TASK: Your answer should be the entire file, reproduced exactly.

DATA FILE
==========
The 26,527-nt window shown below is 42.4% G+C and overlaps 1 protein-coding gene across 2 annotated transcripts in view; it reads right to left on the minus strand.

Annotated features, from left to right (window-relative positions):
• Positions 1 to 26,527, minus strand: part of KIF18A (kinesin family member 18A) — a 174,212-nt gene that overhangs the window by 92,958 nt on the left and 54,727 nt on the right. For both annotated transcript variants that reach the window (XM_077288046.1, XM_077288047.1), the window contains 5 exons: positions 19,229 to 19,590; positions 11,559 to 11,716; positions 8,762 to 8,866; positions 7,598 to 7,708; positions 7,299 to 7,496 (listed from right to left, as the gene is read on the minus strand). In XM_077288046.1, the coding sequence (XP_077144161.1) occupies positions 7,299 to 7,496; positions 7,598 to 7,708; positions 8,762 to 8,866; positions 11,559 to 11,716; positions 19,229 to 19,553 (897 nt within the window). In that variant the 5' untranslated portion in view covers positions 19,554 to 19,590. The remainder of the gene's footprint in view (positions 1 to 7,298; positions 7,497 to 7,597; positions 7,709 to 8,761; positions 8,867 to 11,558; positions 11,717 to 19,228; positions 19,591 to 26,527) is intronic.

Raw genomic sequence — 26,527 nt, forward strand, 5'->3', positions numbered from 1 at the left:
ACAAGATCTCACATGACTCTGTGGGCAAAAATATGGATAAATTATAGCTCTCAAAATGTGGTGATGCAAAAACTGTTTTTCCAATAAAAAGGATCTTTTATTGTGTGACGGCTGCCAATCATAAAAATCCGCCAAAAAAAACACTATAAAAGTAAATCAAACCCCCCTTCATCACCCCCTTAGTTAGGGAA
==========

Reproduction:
The 26,527-nt window shown below is 42.4% G+C and overlaps 1 protein-coding gene across 2 annotated transcripts in view; it reads right to left on the minus strand.

Annotated features, from left to right (window-relative positions):
• Positions 1 to 26,527, minus strand: part of KIF18A (kinesin family member 18A) — a 174,212-nt gene that overhangs the window by 92,958 nt on the left and 54,727 nt on the right. For both annotated transcript variants that reach the window (XM_077288046.1, XM_077288047.1), the window contains 5 exons: positions 19,229 to 19,590; positions 11,559 to 11,716; positions 8,762 to 8,866; positions 7,598 to 7,708; positions 7,299 to 7,496 (listed from right to left, as the gene is read on the minus strand). In XM_077288046.1, the coding sequence (XP_077144161.1) occupies positions 7,299 to 7,496; positions 7,598 to 7,708; positions 8,762 to 8,866; positions 11,559 to 11,716; positions 19,229 to 19,553 (897 nt within the window). In that variant the 5' untranslated portion in view covers positions 19,554 to 19,590. The remainder of the gene's footprint in view (positions 1 to 7,298; positions 7,497 to 7,597; positions 7,709 to 8,761; positions 8,867 to 11,558; positions 11,717 to 19,228; positions 19,591 to 26,527) is intronic.

Raw genomic sequence — 26,527 nt, forward strand, 5'->3', positions numbered from 1 at the left:
ACAAGATCTCACATGACTCTGTGGGCAAAAATATGGATAAATTATAGCTCTCAAAATGTGGTGATGCAAAAACTGTTTTTCCAATAAAAAGGATCTTTTATTGTGTGACGGCTGCCAATCATAAAAATCCGCCAAAAAAAACACTATAAAAGTAAATCAAACCCCCCTTCATCACCCCCTTAGTTAGGGAA